Rosemary is at home in Mediterranean dishes and pairs perfectly with lamb, chicken, potatoes, bread and tomatoes. Nigella Lawson has taken the time to create this amazing Shakespearean Rosemary Remembrance Cake, recipe can be found below.


1 eating apple (approx 180g in weight)
2 sprigs fresh rosemary (1 small and 1 long)
1 teaspoon sugar
zest and juice of half a lemon
1 teaspoon butter

225 grams butter
150 grams sugar (plus 1 tablespoon)
3 large eggs
300 grams flour
2 teaspoons baking powder

Peel, core and roughly chop the apple and put into a saucepan with the small sprig of rosemary, the teaspoon of sugar, the lemon zest and juice, and butter. Cover the pan and cook on a low heat for 4-8 minutes until the apple is soft. How long this takes really depends on the variety of apple you're using. Coxes cook the fastest, and are good here.
Leave to cool, and fish out the rosemary sprig when it is cold.
Preheat the oven to 170°C. Line a 450g loaf tin with a loaf liner, or butter and line the bottom with baking parchment.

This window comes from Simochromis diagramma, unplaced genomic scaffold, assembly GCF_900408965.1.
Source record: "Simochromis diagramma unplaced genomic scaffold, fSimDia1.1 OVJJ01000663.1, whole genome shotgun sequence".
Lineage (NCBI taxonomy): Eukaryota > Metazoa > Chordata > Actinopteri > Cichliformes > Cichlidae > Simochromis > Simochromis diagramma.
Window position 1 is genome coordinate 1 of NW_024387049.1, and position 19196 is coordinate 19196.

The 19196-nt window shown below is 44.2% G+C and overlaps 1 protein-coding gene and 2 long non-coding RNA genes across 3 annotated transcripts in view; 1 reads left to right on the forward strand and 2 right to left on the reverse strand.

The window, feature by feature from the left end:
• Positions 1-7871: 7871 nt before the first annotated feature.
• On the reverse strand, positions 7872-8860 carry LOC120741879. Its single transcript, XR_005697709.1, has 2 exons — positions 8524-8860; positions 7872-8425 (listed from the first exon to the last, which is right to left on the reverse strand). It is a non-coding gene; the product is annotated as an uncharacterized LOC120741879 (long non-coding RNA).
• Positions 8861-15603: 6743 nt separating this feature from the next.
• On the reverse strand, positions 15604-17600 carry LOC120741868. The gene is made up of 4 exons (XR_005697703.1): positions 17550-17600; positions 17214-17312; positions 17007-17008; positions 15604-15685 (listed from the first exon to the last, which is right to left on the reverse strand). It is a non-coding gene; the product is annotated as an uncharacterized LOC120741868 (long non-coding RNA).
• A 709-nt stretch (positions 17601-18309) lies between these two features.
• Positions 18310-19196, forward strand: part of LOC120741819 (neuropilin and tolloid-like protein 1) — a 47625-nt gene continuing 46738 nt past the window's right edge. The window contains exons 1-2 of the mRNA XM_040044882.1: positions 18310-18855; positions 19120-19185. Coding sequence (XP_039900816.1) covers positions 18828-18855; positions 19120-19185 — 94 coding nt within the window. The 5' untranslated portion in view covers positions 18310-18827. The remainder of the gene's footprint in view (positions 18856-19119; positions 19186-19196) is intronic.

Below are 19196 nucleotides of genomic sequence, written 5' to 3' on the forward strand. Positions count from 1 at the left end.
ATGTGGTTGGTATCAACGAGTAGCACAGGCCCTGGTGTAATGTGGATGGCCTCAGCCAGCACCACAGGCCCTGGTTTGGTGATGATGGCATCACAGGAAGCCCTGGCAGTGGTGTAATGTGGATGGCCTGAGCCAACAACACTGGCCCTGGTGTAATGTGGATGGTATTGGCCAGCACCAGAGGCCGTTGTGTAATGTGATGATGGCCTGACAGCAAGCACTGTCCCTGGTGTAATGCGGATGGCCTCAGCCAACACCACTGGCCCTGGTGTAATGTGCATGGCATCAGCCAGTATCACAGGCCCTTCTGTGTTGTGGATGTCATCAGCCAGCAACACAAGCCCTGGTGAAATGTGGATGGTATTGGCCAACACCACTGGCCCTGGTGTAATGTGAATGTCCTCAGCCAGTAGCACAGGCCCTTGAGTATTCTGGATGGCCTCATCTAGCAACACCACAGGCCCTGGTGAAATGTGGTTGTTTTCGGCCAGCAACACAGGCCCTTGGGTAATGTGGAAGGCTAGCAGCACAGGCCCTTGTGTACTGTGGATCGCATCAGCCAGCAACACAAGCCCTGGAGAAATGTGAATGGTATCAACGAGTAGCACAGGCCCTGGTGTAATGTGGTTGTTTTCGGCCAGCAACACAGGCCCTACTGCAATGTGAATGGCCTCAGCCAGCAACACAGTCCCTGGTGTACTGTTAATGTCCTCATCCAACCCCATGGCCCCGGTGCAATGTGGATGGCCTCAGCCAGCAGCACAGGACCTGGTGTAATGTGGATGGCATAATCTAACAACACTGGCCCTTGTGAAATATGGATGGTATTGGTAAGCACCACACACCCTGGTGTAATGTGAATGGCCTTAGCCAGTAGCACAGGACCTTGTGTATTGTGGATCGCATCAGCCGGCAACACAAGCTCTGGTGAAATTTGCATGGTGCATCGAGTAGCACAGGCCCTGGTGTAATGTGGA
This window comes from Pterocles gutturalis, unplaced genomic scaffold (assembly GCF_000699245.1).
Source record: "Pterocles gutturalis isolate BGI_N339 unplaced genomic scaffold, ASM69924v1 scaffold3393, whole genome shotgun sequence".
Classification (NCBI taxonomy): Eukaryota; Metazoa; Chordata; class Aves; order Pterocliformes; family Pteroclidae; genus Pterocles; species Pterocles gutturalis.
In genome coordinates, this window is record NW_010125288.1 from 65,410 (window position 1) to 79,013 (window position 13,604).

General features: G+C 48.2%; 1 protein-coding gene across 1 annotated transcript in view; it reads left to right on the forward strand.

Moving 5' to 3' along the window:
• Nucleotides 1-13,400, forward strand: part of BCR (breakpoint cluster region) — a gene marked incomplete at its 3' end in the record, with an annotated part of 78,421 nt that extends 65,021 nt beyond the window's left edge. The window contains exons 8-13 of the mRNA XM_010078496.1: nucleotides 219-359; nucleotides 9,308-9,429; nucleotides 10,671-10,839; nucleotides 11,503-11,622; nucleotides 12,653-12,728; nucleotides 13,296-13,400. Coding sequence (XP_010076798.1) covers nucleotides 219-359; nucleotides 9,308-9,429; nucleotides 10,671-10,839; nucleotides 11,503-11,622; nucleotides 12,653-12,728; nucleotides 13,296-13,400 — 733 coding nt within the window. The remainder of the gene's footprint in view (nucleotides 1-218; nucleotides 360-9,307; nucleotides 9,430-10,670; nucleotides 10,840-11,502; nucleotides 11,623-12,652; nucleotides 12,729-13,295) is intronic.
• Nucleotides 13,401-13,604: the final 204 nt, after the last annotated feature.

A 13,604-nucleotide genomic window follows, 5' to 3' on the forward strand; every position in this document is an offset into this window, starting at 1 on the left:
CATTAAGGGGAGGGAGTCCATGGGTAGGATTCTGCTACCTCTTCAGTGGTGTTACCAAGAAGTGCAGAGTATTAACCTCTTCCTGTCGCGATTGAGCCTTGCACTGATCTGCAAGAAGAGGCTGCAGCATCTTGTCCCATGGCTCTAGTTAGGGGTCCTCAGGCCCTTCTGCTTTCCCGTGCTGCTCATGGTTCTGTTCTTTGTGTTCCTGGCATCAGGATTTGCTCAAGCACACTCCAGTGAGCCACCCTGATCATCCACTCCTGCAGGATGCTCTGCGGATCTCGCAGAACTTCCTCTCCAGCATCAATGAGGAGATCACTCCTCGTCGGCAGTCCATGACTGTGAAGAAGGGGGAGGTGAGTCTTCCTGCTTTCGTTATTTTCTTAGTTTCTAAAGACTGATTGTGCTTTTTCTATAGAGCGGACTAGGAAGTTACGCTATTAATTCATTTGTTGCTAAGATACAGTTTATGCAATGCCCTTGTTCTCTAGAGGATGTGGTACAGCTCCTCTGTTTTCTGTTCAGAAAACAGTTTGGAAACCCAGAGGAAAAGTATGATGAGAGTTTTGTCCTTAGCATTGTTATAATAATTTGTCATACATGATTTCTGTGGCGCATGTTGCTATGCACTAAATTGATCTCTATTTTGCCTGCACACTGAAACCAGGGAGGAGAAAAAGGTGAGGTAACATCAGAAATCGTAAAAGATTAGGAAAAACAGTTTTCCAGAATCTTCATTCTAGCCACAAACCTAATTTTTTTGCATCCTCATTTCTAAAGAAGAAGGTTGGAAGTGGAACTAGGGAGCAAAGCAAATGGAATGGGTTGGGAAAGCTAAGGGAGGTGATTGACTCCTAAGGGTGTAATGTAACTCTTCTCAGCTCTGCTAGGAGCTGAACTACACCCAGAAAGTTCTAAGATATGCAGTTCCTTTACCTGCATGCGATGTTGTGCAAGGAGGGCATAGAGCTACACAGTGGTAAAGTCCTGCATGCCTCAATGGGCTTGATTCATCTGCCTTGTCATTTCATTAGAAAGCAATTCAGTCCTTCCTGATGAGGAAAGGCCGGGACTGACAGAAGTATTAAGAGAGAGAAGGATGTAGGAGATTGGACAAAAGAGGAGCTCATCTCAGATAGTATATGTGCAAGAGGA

Put the cooled apple into a food processor and blitz to a pulp. Then add the butter, 150g of sugar, eggs, flour and baking powder and process to a smooth batter.
Spoon and scrape into the loaf tin and smooth the top. Sprinkle the surface with the remaining tablespoon of sugar and then lay the long sprig of rosemary along the centre of the cake. On baking, the rosemary sheds its oil to leave a scented path down the middle of the cake.
Bake the cake for 50 minutes or until a cake tester comes out clean, then leave to cool on a rack. Slip the paper-lined cake out of the tin once it is cool.

Works cited
- Room, Adrian (1988). A Dictionary of True Etymologies. Taylor & Francis. p. 150
- "Rosemary" ANZAC Day Commemoration Committee (Qld) Incorporated, 1988
- Nigella Lawson "Feast", 2004